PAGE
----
The everyday blog of Richard Bartle.
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10:32am on Friday, 14th May, 2010:
As I've mentioned before, I've been getting this silky-smooth brilliant white inkjet paper of late. It produces excellent copies, although it's not ballpoint-friendly if you want to write on it (I think it has some kind of microdust on it that bungs up the ball). It's not the writing on it that's the main problem, though, it's the stapling of it.
I print off physical copies of every academic paper I read, on the grounds that the only things of any permanence on the Internet are those embarrassing private details you want to disappear forever. Things you want to keep have a habit of just vanishing. Anyway, this means that I usually want to staple together the sheets I've printed off. Sadly, this silky paper is very resistant to staples; I could staple my earlobe more easily than I can staple this. Two to four sheets is normally not a problem; five to ten sheets is worth trying; beyond that, it's more a case of hope than likelihood.
I've become quite adept at bending it to my will, though, and have honed my technique quite well. Originally, as I mentioned in my original post on the subject, I used to hammer panel pins into it to make a hole; this worked, but meant the holes had to be in exactly the right place to get the staple through.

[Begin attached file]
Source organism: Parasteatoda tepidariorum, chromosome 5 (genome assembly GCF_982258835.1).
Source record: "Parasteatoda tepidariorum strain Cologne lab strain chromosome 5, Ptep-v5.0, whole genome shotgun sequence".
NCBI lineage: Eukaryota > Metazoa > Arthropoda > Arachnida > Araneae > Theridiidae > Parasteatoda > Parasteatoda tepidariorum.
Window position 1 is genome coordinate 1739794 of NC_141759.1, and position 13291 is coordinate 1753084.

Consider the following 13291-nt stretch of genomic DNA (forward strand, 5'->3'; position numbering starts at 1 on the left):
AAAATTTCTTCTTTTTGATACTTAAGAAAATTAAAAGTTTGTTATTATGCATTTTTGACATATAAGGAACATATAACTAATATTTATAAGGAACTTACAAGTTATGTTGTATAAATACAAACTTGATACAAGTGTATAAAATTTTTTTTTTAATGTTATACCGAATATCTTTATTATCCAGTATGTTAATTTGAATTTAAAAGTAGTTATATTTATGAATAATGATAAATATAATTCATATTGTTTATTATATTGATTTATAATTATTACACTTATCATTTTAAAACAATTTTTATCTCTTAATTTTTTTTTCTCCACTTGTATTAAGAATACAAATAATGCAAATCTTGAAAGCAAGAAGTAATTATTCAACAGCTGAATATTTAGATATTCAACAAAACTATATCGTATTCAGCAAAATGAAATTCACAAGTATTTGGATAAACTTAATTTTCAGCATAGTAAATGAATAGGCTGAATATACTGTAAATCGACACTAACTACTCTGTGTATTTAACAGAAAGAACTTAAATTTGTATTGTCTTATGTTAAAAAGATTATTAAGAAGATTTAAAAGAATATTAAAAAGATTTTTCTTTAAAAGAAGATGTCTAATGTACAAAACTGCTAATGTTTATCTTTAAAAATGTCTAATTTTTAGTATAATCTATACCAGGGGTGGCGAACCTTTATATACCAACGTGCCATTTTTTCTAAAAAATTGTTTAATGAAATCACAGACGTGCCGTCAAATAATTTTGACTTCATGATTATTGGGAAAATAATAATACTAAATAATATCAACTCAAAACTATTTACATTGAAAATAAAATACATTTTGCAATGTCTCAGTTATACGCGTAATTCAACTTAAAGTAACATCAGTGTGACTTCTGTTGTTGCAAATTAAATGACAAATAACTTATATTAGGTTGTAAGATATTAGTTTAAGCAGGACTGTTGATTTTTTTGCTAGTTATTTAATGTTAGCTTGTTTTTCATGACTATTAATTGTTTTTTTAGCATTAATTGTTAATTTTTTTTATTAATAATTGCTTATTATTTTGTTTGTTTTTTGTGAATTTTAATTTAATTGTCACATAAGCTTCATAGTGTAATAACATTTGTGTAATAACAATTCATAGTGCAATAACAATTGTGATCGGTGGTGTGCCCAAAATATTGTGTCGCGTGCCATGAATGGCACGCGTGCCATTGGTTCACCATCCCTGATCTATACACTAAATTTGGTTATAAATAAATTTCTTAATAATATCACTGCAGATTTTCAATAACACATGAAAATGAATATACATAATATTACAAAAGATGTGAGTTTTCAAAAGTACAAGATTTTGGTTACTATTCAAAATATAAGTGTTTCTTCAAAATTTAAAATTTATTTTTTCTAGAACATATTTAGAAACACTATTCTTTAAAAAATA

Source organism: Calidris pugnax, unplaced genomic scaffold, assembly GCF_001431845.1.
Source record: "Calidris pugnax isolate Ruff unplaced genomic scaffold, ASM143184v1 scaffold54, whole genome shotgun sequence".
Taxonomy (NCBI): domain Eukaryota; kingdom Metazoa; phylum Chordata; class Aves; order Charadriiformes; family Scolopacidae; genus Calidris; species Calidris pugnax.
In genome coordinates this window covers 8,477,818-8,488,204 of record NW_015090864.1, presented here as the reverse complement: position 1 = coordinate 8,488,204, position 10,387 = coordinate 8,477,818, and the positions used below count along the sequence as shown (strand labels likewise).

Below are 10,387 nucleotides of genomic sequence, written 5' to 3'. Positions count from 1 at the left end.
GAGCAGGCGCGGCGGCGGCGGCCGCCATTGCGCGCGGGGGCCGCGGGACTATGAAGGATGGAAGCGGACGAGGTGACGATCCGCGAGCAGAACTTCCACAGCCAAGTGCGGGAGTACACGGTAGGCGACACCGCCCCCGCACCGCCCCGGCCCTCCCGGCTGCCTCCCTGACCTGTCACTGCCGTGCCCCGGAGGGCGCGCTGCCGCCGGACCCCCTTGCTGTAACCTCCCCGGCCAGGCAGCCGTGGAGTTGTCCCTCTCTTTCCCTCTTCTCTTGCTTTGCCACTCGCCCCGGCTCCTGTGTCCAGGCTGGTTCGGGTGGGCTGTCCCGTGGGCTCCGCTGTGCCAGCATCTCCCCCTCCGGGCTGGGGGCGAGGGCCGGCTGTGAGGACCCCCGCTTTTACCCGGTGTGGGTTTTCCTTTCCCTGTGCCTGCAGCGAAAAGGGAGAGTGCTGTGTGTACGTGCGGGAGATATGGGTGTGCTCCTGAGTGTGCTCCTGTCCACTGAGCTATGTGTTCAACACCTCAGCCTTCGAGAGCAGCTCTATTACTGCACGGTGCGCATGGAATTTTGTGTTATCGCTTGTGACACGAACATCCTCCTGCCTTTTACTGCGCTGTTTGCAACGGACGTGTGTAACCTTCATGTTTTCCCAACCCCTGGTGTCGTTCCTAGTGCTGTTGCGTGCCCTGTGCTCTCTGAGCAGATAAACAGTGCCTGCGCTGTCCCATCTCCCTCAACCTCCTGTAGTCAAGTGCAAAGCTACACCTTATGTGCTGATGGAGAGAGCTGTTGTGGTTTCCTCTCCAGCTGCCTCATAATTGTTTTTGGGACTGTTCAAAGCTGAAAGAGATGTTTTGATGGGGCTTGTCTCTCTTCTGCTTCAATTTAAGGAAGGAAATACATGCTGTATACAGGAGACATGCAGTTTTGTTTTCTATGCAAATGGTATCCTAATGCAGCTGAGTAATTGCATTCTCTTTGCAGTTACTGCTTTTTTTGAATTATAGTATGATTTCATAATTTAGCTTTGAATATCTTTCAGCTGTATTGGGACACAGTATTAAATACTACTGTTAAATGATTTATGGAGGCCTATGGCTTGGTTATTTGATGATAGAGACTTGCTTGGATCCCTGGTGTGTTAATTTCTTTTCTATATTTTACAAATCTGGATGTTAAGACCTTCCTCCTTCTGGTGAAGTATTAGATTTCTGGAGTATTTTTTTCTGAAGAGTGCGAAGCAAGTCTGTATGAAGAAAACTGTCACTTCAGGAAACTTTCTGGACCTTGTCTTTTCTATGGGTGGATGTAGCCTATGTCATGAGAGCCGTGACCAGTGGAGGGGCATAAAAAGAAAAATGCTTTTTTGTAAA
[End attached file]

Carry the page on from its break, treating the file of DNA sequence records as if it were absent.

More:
Here's what I do now.
First, use Plan A: try to get a staple through the (in this case 13) sheets anyway. You never know, the gods could be with me.
As you can see, today the gods weren't with me, but they were close enough that I tried three times to get a clean staple through and almost made it:
On the third attempt, though, the stapler jammed and I had to go get a pair of pliers to remove the mangled metal:
Since I was now at my workbench, I decided to go with Plan B. I picked up my trusty two-inch oval nail and hammered it into one of the holes the stapler had made in its feeble effort to pierce the silk-on-the-outside-leather-on-the-inside paper:
I then repeated this with the matching hole. As you can see from the random piece of wood I was hammering it into, I've done this on many occasions now:
Finally, I stapled the paper through the oval holes, which have more room for maneuver than small circular ones yet are easier to hammer in than large circular ones:
Now I guess I should go read the paper...
Referenced by Old Documents.
Referenced by Bradawl.
Referenced by Stapler.
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Copyright © 2010 Richard Bartle (firstname.lastname@example.org).